Over in Kentucky

Sarah Morgan Bryan Piatt

"This is the smokiest city in the world,"
A slight voice, wise and weary, said, "I know.
My sash is tied, and, if my hair was curled,
I 'd like to have my prettiest hat and go
There where some violets had to stay, you said,
Before your torn-up butterflies were dead—
            Over in Kentucky."

Then one whose half-sad face still wore the hue
The North Star loved to light and linger on,
Before the war, looked slowly at me too,
And darkly whispered: "What is gone is gone.
Yet, though it may be better to be free,
I'd rather have things as they used to be
            Over in Kentucky."

Perhaps I thought how fierce the master's hold,
Spite of all armies, kept the slave within;
How iron chains, when broken, turned to gold,
In empty cabins, where glad songs had been
Before the Southern sword knew blood and rust,
Before wild cavalry sprang from the dust,
            Over in Kentucky.

Perhaps — But, since two eyes, half full of tears,
Half full of sleep, would love to keep awake
With fairy pictures from my fairy years,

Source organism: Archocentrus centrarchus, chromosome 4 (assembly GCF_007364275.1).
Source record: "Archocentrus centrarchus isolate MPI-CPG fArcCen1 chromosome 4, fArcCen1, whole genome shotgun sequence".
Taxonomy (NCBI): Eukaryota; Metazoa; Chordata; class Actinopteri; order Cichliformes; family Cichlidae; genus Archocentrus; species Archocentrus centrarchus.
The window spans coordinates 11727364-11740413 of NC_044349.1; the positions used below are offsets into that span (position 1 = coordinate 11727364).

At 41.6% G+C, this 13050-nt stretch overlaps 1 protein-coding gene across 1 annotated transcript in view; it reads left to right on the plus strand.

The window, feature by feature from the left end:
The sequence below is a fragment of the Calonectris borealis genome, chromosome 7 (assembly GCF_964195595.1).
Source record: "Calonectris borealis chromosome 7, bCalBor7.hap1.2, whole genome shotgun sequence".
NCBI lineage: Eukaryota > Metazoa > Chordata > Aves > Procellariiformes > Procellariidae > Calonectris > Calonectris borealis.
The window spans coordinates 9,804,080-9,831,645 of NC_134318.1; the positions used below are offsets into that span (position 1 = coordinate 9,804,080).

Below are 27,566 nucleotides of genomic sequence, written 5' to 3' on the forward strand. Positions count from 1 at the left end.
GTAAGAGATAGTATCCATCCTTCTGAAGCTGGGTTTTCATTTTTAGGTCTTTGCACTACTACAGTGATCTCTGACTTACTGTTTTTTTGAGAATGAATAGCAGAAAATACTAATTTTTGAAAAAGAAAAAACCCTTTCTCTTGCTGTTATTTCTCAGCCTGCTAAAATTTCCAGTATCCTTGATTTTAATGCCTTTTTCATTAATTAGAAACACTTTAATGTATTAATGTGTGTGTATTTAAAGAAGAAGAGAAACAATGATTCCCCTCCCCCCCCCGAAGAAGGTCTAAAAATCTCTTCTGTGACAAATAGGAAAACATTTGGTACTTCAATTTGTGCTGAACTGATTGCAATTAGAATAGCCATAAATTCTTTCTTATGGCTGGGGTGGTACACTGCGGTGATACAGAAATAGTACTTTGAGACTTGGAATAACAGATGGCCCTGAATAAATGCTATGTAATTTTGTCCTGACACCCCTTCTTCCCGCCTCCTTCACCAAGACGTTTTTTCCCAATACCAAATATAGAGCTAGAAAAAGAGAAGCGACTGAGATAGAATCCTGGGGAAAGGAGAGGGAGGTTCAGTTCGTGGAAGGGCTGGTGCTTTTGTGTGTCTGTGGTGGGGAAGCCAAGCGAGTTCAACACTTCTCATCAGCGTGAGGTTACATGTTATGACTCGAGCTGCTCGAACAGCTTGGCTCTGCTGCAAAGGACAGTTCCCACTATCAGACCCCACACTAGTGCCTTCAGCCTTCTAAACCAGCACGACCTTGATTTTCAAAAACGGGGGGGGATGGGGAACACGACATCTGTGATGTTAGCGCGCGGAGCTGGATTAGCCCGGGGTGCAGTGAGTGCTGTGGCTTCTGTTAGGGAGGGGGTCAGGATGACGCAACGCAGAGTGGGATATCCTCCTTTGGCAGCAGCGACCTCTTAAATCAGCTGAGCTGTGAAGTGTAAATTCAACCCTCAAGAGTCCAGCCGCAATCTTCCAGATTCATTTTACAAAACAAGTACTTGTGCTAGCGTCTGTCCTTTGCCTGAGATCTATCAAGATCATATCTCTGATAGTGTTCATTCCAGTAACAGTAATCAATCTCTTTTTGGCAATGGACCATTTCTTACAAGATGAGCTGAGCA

I have a pliantom pencil that can make
Shadows of moons, far back and faint, to rise
On dewier grass and in diviner skies,
            Over in Kentucky.

For yonder river, wider than the sea,
Seems sometimes in the dusk a visible moan
Between two worlds, —one fair, one dear to me.
The fair has forms of ever-glimmering stone,
Weird-whispering ruin, graves where legends hide,
And lies in mist upon the charmed side,
            Over in Kentucky.

The dear has restless, dimpled, pretty hands,
Yearning toward unshaped steel, unfancied wars,
Unbuilded cities, and unbroken lands,
With something sweeter than the faded stars
And dim, dead dews of my lost romance, found
In beauty that has vanished from the ground
            Over in Kentucky.

Main Location:

Kentucky, USA